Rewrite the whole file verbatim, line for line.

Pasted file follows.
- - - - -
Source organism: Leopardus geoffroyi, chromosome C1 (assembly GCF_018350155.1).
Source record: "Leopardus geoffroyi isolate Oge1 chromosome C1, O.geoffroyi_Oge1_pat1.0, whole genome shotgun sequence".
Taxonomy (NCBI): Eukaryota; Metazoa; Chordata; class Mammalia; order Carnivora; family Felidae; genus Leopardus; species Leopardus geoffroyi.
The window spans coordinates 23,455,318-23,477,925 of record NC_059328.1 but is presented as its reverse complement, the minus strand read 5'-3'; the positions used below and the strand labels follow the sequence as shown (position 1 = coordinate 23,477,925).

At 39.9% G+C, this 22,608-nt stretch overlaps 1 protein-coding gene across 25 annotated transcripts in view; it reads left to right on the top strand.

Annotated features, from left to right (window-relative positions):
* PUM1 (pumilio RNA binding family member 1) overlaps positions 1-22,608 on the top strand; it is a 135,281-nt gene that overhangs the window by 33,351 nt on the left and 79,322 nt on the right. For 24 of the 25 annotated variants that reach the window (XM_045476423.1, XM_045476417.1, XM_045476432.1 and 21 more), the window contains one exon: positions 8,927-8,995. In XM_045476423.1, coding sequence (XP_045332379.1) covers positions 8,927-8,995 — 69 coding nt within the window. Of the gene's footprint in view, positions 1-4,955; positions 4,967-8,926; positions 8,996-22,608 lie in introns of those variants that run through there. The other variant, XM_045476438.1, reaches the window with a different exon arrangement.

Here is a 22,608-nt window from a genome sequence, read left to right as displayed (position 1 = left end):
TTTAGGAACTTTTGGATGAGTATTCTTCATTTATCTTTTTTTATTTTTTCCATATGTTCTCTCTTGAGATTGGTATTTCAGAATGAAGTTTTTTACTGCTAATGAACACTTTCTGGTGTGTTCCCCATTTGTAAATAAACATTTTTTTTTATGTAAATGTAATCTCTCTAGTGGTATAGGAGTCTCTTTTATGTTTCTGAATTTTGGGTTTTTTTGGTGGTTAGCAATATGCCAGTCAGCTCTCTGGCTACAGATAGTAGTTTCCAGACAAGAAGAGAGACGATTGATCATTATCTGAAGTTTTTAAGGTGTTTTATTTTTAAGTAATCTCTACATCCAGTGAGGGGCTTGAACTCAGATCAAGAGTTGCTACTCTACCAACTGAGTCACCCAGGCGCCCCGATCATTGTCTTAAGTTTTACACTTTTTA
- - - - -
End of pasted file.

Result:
Source organism: Leopardus geoffroyi, chromosome C1 (assembly GCF_018350155.1).
Source record: "Leopardus geoffroyi isolate Oge1 chromosome C1, O.geoffroyi_Oge1_pat1.0, whole genome shotgun sequence".
Taxonomy (NCBI): Eukaryota; Metazoa; Chordata; class Mammalia; order Carnivora; family Felidae; genus Leopardus; species Leopardus geoffroyi.
The window spans coordinates 23,455,318-23,477,925 of record NC_059328.1 but is presented as its reverse complement, the minus strand read 5'-3'; the positions used below and the strand labels follow the sequence as shown (position 1 = coordinate 23,477,925).

At 39.9% G+C, this 22,608-nt stretch overlaps 1 protein-coding gene across 25 annotated transcripts in view; it reads left to right on the top strand.

Annotated features, from left to right (window-relative positions):
* PUM1 (pumilio RNA binding family member 1) overlaps positions 1-22,608 on the top strand; it is a 135,281-nt gene that overhangs the window by 33,351 nt on the left and 79,322 nt on the right. For 24 of the 25 annotated variants that reach the window (XM_045476423.1, XM_045476417.1, XM_045476432.1 and 21 more), the window contains one exon: positions 8,927-8,995. In XM_045476423.1, coding sequence (XP_045332379.1) covers positions 8,927-8,995 — 69 coding nt within the window. Of the gene's footprint in view, positions 1-4,955; positions 4,967-8,926; positions 8,996-22,608 lie in introns of those variants that run through there. The other variant, XM_045476438.1, reaches the window with a different exon arrangement.

Here is a 22,608-nt window from a genome sequence, read left to right as displayed (position 1 = left end):
TTTAGGAACTTTTGGATGAGTATTCTTCATTTATCTTTTTTTATTTTTTCCATATGTTCTCTCTTGAGATTGGTATTTCAGAATGAAGTTTTTTACTGCTAATGAACACTTTCTGGTGTGTTCCCCATTTGTAAATAAACATTTTTTTTTATGTAAATGTAATCTCTCTAGTGGTATAGGAGTCTCTTTTATGTTTCTGAATTTTGGGTTTTTTTGGTGGTTAGCAATATGCCAGTCAGCTCTCTGGCTACAGATAGTAGTTTCCAGACAAGAAGAGAGACGATTGATCATTATCTGAAGTTTTTAAGGTGTTTTATTTTTAAGTAATCTCTACATCCAGTGAGGGGCTTGAACTCAGATCAAGAGTTGCTACTCTACCAACTGAGTCACCCAGGCGCCCCGATCATTGTCTTAAGTTTTACACTTTTTA